The Mattawan-based center is scheduled to begin operation this spring. Courtesy Translational Imaging Center
A new facility in southwest Michigan is bringing in a particle accelerator to assist in drug development.
MPI Research, inviCRO and 3D Imaging announced last month they are collaborating to bring a cyclotron to the Translational Imaging Center in Mattawan. The 10,000-square-foot, two-story new home of the cyclotron is on the MPI Research campus and a result of the partnership among the three organizations.
A cyclotron is a particle accelerator often used in the medical field to produce radioisotopes, which can subsequently be used in a several ways, including: radiopharmaceuticals; imaging and diagnosing certain infections and diseases; and therapeutic treatments.
The cyclotron was disassembled at its previous location in Connecticut and shipped to Michigan, where it will be reconstructed with additional supportive radiochemistry equipment at the Translational Imaging Center.
William U. Parfet, chairman and chief executive officer at MPI Research, said the arrival of the particle accelerator is a critical milestone in the development of the new facility.
“The placement of the cyclotron within the Translational Imaging Center will give researchers timely access to a wide range of isotopes for tracing true performance of promising drug candidates,” said Parfet in the press release. “This ability, along with our advanced data interpretation abilities, will help drug developers reach key go/no-go decisions faster and more efficiently.”
Scott Haller, director of the Translational Imaging Center, said the primary significance of the cyclotron and what it will allow the organization to do is produce both long half-life and short half-life radioisotopes on site.
“If you are bound as an imaging center or reliant upon commercially available isotopes or another reproduction center, there are limitations on the type of radiopharmaceuticals you can produce, because those that have short half-lives, essentially all of the activity by the time you would get it to the scanners and administer it to whatever system you are evaluating, it is essentially going to be depleted to the point below detection,” said Haller.
According to the International Atomic Energy Agency’s “Cyclotron Produced Radionuclides: Principles and Practice” report in 2008, a cyclotron is the most commonly used device for accelerating particles to an energy level sufficient for bringing about the required nuclear reaction to create radioisotopes.
The use of cyclotrons in medicine was revived in the 1950s after the end of World War II, after discovering radioisotopes could be used to detect how well the heart is functioning and its blood flow.
The collaboration of MPI Research, inviCRO and 3D Imaging was announced in June 2013 in an effort to accelerate drug discovery and development and meet the industry’s need for comprehensive imaging services in a single location. Pharmaceutical and other life science companies have a need for comprehensive imaging services that the new facility can provide in one location.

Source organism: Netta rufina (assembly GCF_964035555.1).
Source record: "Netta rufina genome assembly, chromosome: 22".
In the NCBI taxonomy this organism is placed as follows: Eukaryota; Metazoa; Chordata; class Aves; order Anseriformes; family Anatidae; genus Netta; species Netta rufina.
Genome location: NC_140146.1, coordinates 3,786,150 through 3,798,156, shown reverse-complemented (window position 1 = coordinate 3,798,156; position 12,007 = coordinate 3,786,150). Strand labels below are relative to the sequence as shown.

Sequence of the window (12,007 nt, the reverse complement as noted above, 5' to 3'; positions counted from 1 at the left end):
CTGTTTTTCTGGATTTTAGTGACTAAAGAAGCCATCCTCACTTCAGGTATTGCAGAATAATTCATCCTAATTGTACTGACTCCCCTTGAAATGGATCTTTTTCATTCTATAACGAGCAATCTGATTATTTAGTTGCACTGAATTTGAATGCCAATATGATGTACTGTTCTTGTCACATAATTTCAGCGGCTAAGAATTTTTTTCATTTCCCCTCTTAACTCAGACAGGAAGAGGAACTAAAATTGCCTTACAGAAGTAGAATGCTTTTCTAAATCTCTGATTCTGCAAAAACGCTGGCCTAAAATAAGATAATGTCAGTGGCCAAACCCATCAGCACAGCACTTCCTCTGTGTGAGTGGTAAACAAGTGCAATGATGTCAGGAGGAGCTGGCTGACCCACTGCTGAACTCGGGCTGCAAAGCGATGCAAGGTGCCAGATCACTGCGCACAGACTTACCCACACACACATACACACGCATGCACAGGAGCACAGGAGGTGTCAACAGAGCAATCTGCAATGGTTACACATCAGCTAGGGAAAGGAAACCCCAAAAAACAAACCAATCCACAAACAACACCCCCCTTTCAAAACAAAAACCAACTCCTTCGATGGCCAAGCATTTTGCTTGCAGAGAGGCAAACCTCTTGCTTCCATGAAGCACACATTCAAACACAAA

One of the strengths the new facility offers is having the cyclotron in close proximity to the imaging services, which will allow the partnering organizations to utilize all radioisotopes produced. The ability to use short half-life radioisotopes opens the door to radiolabeling the small molecules, of which there are a significant number under development for therapeutics, according to Haller. The longer-lived molecules have larger structures and can alter the makeup of the chemicals when using it with radiolabeling small molecules.
Haller said with the addition of the new cyclotron, the focus of the facility is now primarily on research and answering critical questions posed by some of the drug development teams such as pharmacology, activity, retention rate and bodily accumulation.
The Translational Imaging Center will leverage the molecular imaging informatics team from Boston-based inviCRO, the radiopharmaceutical group at 3D Imaging in Arkansas, and the comprehensive CRO-based services of MPI Research, according to the press release.
“It is a multimillion-dollar project,” said Haller. “These are capital investments, and it’s not an insignificant amount of money that is being spent and/or expensed to put together this center. We truly believe in, one, the business opportunity, but ultimately the power of this technology in drug development and certainly the utilization through this center for multiple parties in drug development, whether they be small, mid-size or large pharma.”
The cyclotron at the Translational Imaging Center is scheduled to begin operation this spring, and products from the cyclotron are anticipated to be commercially available in May when the facility opens.